Information by Country

Niger: Background

This map does not reflect a position by UNICEF on the legal status of any country or territory or the delimitation of any frontiers.
Niger is one of the poorest countries in the world, ranking last on the United Nations Development Programme Human Development Index. The economy of this landlocked sub-Saharan nation is dependent on subsistence crops, livestock and uranium deposits. Drought, desertification – the degradation of productive land – and a high population growth rate have all undercut the economy.

Niger was unable to meet the 2005 target for gender parity in primary education. Although overall access to primary school has increased incrementally, the reduction in disparities between girls and boys has stagnated. Niger became part of the Fast Track Initiative in 2002 and continues to demonstrate commitment to education – for girls and boys – despite severe and ongoing challenges.

Barriers to girls’ education

  • Extreme poverty is the central impediment to girls’ education.
  • Parental illiteracy is a significant problem as 43 per cent of men and only 15 per cent of women are literate.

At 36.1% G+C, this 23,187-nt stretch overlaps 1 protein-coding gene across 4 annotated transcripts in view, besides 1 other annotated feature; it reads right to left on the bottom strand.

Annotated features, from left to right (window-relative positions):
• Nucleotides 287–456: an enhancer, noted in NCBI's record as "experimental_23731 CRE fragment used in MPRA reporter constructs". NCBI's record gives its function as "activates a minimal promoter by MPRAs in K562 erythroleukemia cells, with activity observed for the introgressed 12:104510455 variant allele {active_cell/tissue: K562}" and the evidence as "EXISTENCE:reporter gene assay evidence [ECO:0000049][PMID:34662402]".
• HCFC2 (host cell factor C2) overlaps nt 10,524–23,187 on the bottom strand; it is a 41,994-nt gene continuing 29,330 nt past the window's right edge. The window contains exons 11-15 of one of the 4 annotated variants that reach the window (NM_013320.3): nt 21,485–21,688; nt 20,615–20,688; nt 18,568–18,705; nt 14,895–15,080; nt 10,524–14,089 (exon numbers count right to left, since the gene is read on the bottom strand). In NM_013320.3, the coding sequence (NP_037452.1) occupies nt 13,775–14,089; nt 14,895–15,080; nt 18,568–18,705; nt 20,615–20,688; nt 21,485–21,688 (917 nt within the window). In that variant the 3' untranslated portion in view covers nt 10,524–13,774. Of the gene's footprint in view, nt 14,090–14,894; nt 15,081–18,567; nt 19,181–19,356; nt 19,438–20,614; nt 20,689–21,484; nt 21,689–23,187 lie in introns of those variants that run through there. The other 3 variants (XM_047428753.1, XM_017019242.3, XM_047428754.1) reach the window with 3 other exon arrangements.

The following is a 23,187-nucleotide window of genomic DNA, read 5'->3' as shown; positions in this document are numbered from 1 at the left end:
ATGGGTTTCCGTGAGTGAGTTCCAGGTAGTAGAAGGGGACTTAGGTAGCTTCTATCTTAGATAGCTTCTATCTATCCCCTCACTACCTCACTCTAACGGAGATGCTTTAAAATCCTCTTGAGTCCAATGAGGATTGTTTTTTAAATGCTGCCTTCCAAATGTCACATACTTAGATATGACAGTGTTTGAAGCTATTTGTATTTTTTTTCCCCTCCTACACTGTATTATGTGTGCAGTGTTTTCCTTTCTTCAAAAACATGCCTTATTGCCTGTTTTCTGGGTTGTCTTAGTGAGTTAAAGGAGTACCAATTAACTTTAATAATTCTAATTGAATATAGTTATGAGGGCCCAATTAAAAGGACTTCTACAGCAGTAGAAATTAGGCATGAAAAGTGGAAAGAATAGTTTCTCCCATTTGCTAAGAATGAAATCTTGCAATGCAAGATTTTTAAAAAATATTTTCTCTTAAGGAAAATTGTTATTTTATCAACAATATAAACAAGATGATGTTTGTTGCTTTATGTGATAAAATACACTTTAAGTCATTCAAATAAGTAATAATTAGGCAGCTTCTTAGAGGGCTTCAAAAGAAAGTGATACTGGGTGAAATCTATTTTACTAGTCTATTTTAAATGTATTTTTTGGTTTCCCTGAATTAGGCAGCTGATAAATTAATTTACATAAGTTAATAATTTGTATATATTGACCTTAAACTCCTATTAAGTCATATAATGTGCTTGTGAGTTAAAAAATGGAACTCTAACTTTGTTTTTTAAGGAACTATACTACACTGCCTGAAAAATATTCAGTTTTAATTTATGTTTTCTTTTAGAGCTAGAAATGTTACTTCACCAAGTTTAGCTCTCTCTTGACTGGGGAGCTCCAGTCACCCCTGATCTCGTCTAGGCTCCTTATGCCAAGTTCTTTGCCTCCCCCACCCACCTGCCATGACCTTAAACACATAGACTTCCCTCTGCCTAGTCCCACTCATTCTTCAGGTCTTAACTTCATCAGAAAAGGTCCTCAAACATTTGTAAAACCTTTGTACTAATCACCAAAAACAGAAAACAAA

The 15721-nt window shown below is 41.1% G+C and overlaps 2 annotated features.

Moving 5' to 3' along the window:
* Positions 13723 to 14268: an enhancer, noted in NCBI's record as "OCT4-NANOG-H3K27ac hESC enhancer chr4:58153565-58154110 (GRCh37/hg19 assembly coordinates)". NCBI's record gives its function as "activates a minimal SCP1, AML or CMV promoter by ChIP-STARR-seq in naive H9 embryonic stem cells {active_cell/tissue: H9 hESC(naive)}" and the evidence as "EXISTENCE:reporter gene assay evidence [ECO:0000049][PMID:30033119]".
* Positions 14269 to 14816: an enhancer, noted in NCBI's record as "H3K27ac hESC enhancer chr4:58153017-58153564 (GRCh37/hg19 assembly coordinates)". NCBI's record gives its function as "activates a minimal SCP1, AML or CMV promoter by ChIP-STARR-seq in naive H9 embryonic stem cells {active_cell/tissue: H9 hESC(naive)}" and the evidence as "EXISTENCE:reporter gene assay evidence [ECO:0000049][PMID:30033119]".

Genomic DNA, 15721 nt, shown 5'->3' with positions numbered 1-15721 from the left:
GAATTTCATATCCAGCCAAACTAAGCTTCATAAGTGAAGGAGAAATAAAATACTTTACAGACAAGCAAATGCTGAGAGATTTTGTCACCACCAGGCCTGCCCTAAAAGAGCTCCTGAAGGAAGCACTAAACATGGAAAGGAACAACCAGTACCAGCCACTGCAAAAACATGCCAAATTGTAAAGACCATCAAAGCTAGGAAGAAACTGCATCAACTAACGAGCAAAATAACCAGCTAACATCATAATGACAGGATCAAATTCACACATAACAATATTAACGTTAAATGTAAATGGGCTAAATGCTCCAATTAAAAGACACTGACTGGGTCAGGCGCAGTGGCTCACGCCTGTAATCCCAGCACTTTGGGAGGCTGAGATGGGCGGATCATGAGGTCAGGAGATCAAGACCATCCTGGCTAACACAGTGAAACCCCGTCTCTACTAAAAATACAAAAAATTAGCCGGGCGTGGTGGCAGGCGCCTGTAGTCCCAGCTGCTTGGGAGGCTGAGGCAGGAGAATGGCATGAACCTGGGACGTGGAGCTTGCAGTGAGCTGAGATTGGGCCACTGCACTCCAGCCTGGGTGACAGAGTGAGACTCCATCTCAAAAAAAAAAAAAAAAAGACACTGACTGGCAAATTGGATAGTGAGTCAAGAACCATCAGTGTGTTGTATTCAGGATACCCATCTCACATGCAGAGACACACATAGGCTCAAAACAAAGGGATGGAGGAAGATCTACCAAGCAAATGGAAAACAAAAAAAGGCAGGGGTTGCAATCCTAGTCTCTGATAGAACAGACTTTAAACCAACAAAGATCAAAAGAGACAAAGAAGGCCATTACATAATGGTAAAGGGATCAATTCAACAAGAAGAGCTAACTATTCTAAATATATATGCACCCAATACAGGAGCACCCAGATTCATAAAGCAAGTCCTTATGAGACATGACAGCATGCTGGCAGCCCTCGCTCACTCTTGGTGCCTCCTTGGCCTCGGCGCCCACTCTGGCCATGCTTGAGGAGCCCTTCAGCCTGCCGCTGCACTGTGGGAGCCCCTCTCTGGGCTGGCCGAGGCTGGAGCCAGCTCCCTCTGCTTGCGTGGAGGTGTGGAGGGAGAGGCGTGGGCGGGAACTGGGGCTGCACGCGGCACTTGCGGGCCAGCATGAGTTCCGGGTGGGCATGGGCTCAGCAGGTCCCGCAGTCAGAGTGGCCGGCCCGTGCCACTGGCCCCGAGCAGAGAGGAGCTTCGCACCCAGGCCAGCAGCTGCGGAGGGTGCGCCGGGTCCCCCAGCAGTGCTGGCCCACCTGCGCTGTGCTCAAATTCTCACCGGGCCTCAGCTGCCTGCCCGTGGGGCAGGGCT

• Cultural traditions limit educational and other opportunities for women and girls.

UNGEI in action

UNGEI has not been initiated in Niger.

Key initiatives

  • The 10-Year Educational Development Programme (2003–2013 PDDE), being implemented by Niger’s Ministry of Basic Education and Literacy, aims to improve access and quality of basic educational services, especially for girls in rural areas.
  • The basic education programme continues to focus on promoting girls' education and improving school environment, curricula, equipment, furnishings and education innovations. Girls' education and women's literacy now constitute the launching points for community-based initiatives targeting women.
  • UNICEF is working towards further involving traditional structures in conducting rapid assessments, appraisals, in-depth surveys and studies to collect data on child protection for policy purposes and consolidating and enhancing positive behaviour changes in the area of child and women's rights. This includes increasing awareness of birth registration, discouraging early marriage, promoting nutrition and girls' education.


In 2006, partnerships with bilateral and multilateral donors were strengthened during the revision of the national Poverty Reduction Strategy Paper. Alliances have been reinforced in girls’ education through a partnership between UNICEF and the World Food Programme to provide school canteens and school kits.
Gender equity is being promoted through a joint programme of all United Nations agencies and the Government of Niger.

UNGEI within other national and international frameworks

The country’s Poverty Reduction Strategy Paper (PRSP) has demonstrated the Government’s commitment to reducing impediments to girls’ education. The Common Country Assessment (CCA) and UN Development Assistance Framework (UNDAF) was first conducted for Niger in 2003.


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